so order is random.)

     /* 1 */ UPDATE t1 SET f1=1, f2=2, timestamp=001 WHERE id=1;
     /* 3 */ UPDATE t1 SET f1=5, f2=6, timestamp=003 WHERE id=1;
     /* 4 */ UPDATE t2 SET f1=7, f2=8, timestamp=004 WHERE id=1;

     /* The following statement is discarded since NEW.timestamp <
     OLD.timestamp */

     /* 2 */ UPDATE t2 SET f1=3, f2=4, timestamp=002 WHERE id=1

     So in this case there is the race condition that a select between
     commits of rows 3 and 4

     /* a */ SELECT t1.*. t2.* from t1 JOIN t2 WHERE id=1;

     ...may return...
     t1.f1 | t1.f2 | t2.f1 | t2.f2 |
         5 |     6 |     0 |     0 |

     which is a state that never existed on the master, since master would have
     0, 0, 0, 0
     1, 2, 0, 0
     1, 2, 3, 4
     5, 6, 3, 4
     5, 6, 7, 8

     So... Clearly, such behaviour is mostly not acceptable. 

   However a good property is the ultimate and hopefully
   most-of-the-time consistency with the master.

C1 to commit in the master's order; this method can suffice for
   specific applications that do not create conflicting jobs.
   A SELECT similar to the cluster example of C0 would never find
   a non-existed master's state. This case guarantees any-time

C2 to break temporarily parallel applying at the first conflicting
   transaction and switch
 to the serial schedule until a sufficient
   number (the minimum is two) of jobs are conflict-free again;

C3 to compose "better" transactions from the originals
   e.g with conducting sorting to avoid deadlocks, removing duplicates,
   and to implement a scheduling mechanism that ensures the binlog
   order of applying concurrent events by different job threads;
   This approach infers implementation of a dependency graph.

C4 to combine several small transactions into a bigger one with partial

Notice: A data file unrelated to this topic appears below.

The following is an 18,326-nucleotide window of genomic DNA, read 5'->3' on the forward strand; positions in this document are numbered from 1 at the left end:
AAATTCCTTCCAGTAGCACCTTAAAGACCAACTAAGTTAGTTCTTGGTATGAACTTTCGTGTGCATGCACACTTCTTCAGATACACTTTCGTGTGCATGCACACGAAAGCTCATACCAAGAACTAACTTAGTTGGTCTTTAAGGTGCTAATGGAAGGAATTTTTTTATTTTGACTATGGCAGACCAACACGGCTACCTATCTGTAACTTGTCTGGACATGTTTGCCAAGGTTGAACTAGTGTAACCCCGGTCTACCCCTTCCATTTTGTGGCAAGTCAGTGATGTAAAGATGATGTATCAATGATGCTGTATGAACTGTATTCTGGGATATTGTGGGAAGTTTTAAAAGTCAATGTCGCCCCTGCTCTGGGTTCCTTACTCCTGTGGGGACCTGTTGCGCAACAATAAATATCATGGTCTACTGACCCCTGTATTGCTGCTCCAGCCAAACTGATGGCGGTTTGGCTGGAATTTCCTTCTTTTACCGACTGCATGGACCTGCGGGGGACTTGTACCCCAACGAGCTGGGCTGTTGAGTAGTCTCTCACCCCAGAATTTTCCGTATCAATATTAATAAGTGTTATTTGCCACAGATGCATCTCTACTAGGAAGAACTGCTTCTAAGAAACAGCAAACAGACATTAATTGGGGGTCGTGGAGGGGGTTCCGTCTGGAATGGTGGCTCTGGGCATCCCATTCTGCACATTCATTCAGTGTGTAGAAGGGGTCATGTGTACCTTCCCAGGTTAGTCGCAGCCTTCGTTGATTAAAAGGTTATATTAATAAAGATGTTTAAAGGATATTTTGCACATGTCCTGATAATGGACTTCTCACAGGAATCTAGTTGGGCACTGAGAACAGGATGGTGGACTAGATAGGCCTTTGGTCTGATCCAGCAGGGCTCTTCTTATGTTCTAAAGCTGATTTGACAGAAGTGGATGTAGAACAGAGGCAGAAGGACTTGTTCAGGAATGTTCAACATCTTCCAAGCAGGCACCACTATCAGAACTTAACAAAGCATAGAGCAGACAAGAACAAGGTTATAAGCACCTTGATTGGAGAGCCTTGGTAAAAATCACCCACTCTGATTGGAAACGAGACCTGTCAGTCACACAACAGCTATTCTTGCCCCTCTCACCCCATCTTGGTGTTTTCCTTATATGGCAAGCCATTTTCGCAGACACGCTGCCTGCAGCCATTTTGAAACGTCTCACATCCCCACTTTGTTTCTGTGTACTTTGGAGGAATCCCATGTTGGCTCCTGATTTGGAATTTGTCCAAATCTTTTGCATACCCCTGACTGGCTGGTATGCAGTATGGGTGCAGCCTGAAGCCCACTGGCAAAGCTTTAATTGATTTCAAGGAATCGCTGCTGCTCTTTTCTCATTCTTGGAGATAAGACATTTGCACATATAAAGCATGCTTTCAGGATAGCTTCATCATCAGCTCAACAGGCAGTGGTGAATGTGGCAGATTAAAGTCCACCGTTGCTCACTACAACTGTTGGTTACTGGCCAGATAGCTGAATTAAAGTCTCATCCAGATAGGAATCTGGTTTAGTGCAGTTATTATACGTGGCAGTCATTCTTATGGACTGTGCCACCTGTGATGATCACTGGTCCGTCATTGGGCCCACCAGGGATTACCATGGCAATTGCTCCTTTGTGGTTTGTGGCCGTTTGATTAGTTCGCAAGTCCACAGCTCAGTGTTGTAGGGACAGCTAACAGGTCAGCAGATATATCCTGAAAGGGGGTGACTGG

resolving conflicts right at the parsing stage.
   Big transactions can be served further using scheduling of C1 or C2;
   An apparent advantage of this method is that it's a form of group-commit.
   Also it's a possible technique to distribute jobs fairly.

Notice that all C2-C4 are general methods that honours consistency of
the master data at any time in a sense the slave data always
corresponds to a master's existed state and eventually the slave data
reaches the master's ultimate state (corresponding to the end of the
C0, C1 on the other hand are specific to the load and do not require
the notion of conflicts. They still could be practical for gaining the
eventual consistency (the min time of the binlog processing).

A different to P1 approach is to transform the master transactions
into the slave's jobs using some specific partitioning
criterion, e.g partitioning MyISAM events per table to make a job thread
thread execute all events on a specific table; let's call it P2.
An approach like this does not honour any-time consistency with the
master data while should provide the eventual or the most-of-the-time

There could be yet another P3 offered for cases when a typical
transaction in the binlog is large and it makes sense to
execute the single transaction in parallel. It would resemble
execution of the nested transaction. However there is no engine that
supports the nested transaction in the mysql server so that this
method does not guarantee the strict consistency with the CONSISTENT SNAPSHOT
isolation level (a common profile for INNODB): in
between of two commits of parts of the big transaction the slave can
expose a state that never existed on the master.
Otoh, this method does not need conflict detection and suffice to
transactions executing in the SERIALIZABLE isolation.
Distribution of work for handling a big (epoch) transaction can be organized as
the following.
Coordinator reads the *rows* event after the rows event from the
source (e.g relay-log file) till the commit event, locates all
separate *rows* comprising the event, applies a hash function to each
row to yield an identifier of a worker, and passes the row to the
worker. The assigned Worker deals with performing the handler level